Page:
WASHINGTON — The U.S. Senate passed a defense authorization bill Thursday that includes a slew of Alaska-focused provisions, including language that lawmakers hope will keep an embattled U.S. Army post in Alaska.
The House passed the same conference report on Friday and President Barack Obama is expected to sign the bill into law. All three members of Alaska's congressional delegation voted in favor of the 2017 National Defense Authorization Act.
The bill gives troops a 2.1 percent raise, the highest in years; advances efforts to plan a "strategic Arctic Port"; requires missile defense tests; transfers lands from the U.S. Air Force to companies and communities in Alaska; and boosts the number of troops remaining in the Army, likely to ensure that the 4-25 Infantry Brigade Combat Team will stay put at Joint Base Elmendorf–Richardson.
The annual NDAA directs the operations of the Defense Department, though it is not a direct spending bill.
Republican Sen. Dan Sullivan worked as a driving force on the bill through his seat on the Armed Services Committee, garnering 21 separate provisions and amendments included in the bill.
In an interview last week, anticipating passage of the bill, Sullivan said the NDAA contains a lot of things "that are going to be good, I think, for the country, good for Alaska," but raising the number of Army troops "is the big one."
Rep. Don Young, working his long-held relationships in the House, was able to secure land transfers and higher reimbursement allowances for rural Alaskans from his side of the Capitol.
"Overall it's a good defense bill … There's a lot of good things for Alaska," including provisions that are likely to keep troops from being pulled out of Alaska, Young said in an interview soon after the House passed the bill by a vote of 375 to 34.
"But I think the main thing it does is give the military personnel a raise," which was "long overdue," Young said.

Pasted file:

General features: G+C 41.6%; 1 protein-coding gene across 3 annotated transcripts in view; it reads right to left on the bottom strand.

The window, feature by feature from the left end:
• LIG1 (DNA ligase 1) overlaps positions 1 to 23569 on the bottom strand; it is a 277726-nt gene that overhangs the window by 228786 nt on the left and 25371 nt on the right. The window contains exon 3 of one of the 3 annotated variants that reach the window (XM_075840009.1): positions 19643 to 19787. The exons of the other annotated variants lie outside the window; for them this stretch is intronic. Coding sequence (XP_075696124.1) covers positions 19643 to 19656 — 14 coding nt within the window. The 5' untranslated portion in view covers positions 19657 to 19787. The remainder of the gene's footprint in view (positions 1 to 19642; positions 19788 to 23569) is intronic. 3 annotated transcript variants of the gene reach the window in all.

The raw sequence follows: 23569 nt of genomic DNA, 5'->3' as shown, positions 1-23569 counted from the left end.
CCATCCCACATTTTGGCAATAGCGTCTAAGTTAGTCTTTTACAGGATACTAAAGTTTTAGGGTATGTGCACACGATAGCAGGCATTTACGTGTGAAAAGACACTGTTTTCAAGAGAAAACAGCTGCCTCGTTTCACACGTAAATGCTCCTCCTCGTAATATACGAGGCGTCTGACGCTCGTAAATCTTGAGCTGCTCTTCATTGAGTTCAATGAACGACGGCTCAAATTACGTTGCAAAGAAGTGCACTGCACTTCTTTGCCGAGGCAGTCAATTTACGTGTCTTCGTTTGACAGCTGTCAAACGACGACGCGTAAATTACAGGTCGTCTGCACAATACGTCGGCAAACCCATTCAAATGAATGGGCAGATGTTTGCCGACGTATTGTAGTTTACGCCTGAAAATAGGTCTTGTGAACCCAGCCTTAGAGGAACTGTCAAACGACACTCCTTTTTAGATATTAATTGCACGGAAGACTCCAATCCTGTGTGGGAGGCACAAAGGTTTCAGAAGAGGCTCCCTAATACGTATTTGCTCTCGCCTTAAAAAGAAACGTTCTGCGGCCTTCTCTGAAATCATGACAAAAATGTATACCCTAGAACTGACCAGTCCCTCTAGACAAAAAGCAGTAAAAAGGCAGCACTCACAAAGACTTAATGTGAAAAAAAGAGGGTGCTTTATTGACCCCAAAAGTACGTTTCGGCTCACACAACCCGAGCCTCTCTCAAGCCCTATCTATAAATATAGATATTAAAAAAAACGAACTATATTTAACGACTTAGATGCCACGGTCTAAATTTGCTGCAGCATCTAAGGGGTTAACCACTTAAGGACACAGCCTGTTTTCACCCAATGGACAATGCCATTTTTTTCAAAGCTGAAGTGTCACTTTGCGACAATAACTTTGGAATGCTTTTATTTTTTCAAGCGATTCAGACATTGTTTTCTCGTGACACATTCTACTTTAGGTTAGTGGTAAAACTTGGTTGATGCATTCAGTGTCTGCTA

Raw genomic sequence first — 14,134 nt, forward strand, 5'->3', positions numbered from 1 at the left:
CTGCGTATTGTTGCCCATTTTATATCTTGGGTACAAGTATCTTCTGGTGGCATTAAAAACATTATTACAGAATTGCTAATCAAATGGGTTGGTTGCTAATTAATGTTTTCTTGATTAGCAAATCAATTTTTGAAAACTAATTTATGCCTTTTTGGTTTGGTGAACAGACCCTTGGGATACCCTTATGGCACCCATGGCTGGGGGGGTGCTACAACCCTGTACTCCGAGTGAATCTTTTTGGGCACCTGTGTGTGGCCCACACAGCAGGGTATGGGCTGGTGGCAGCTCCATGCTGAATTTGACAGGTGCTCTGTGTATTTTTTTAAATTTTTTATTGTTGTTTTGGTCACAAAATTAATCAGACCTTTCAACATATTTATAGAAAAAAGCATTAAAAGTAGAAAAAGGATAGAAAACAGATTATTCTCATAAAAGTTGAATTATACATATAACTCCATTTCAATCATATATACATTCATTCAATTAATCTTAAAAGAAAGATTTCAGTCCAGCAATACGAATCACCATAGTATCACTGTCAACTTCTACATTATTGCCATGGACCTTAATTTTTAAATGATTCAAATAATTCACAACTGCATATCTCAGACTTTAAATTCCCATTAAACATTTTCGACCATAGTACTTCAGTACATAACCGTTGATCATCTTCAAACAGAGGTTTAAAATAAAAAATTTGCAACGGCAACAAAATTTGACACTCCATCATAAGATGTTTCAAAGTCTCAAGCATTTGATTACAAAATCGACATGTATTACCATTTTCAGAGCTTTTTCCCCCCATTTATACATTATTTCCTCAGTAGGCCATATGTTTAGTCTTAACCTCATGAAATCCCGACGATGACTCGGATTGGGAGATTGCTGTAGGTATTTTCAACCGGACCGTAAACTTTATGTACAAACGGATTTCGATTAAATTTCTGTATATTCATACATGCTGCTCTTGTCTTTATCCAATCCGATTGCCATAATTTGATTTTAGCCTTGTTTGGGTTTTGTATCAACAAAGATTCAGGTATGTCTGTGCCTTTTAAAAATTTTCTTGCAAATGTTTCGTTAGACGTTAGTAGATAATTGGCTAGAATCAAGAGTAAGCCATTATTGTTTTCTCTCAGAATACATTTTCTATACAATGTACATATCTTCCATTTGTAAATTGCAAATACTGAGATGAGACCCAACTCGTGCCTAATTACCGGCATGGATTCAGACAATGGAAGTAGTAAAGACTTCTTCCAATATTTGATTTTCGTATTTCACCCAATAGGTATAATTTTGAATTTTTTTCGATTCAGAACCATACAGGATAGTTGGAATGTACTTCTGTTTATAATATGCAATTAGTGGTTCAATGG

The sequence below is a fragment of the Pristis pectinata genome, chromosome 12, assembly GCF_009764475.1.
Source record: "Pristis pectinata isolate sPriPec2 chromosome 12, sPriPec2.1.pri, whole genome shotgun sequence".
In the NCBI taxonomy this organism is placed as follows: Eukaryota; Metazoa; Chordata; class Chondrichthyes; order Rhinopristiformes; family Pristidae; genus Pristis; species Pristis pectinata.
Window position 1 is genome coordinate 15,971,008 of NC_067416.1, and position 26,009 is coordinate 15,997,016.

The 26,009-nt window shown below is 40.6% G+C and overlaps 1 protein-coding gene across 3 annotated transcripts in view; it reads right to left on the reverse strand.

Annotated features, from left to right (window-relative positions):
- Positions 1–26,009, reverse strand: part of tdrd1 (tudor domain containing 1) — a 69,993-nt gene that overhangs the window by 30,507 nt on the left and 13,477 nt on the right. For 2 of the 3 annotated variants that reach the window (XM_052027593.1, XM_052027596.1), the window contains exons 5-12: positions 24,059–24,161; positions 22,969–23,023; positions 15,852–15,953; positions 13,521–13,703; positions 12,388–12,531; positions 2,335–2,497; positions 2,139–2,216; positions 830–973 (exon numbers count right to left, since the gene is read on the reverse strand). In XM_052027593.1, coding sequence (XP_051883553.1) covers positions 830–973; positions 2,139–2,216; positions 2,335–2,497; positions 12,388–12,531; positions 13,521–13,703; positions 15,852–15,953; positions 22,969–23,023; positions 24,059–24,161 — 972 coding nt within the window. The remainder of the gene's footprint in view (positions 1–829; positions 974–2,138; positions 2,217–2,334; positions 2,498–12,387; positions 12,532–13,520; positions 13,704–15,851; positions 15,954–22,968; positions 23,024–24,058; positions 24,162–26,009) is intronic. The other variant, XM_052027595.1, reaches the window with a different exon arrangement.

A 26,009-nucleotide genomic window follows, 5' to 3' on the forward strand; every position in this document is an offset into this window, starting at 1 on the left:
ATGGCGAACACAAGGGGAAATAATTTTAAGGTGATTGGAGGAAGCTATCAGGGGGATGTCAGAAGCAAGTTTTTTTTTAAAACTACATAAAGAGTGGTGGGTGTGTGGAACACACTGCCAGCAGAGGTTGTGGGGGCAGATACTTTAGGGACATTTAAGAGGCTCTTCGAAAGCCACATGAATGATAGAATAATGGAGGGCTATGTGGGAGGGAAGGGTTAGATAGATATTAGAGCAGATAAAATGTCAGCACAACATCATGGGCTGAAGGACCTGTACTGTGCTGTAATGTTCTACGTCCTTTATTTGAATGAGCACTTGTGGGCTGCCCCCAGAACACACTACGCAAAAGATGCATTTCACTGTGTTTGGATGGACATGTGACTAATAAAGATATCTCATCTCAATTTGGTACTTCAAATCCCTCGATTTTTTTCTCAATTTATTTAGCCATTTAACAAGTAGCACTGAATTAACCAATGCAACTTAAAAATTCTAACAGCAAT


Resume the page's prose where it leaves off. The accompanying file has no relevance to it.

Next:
Alaska Sen. Lisa Murkowski secured an amendment to the bill that strikes down a proposal to pare back military housing allowances that Fairbanks soldiers worried could cut funds that pay for costly heat and power bills there.
The Department of Defense will issue a report on how to reduce energy costs at military installations with costs in the top 20 percent per capita, which include some in Alaska. That came from an amendment offered by Sullivan.
Murkowski thanked Sullivan and Young for their "tireless efforts to ensure Alaska remains in the forefront as defense decisions are made," in a statement released after the Senate passed the conference report Thursday by a vote of 92-7.
The bill includes land transfers long sought by Young and Murkowski, and ferried though by Sullivan. The Air Force will hand over its High-Frequency Active Auroral Research Program facility to the University of Alaska, and the surrounding area to Native corporation Ahtna, Inc. The Air Force will also transfer 1,300 acres of land at the Champion Air Force Radar Station to the town of Galena, along the Yukon River.
Members of the National Guard living in remote areas of Alaska will also get a higher reimbursement for travel costs as they head to training. The provision boosts the reimbursement for people who live in areas with a population of 50,000 or less, or who have to commute via plane or boat from more than 75 miles away.
The bill also requires that the secretary of defense consider challenges unique to Alaska, Hawaii and other rural areas when implementing health care reforms for military members, their families and civilian employees.
Murkowski said the bill was "one of the most crucial pieces of legislation for Congress to pass," given threats across the globe and a "need to ensure that our military men and women have the tools and resources they need to defend our nation."
Worries about losing the 2,600 soldiers from the 4th Brigade Combat Team (Airborne), 25th Infantry Division in Anchorage may be abated by a statement in the bill that notes Defense Department leadership support for keeping the troops there. The "Spartan Brigade" had been marked as part of an overall plan to cut 40,000 Army troops.
Sullivan convinced top Army leaders, who were going through confirmation hearings, to put a hold on the decision to cut the Alaska troops.
"And if you remember and you look — all the 40,000 who were announced that day — in Georgia, in Texas, those guys are gone," Sullivan said.
The bill passed Thursday also allows for 6,000 more troops than the approximately 470,000 already in the Army.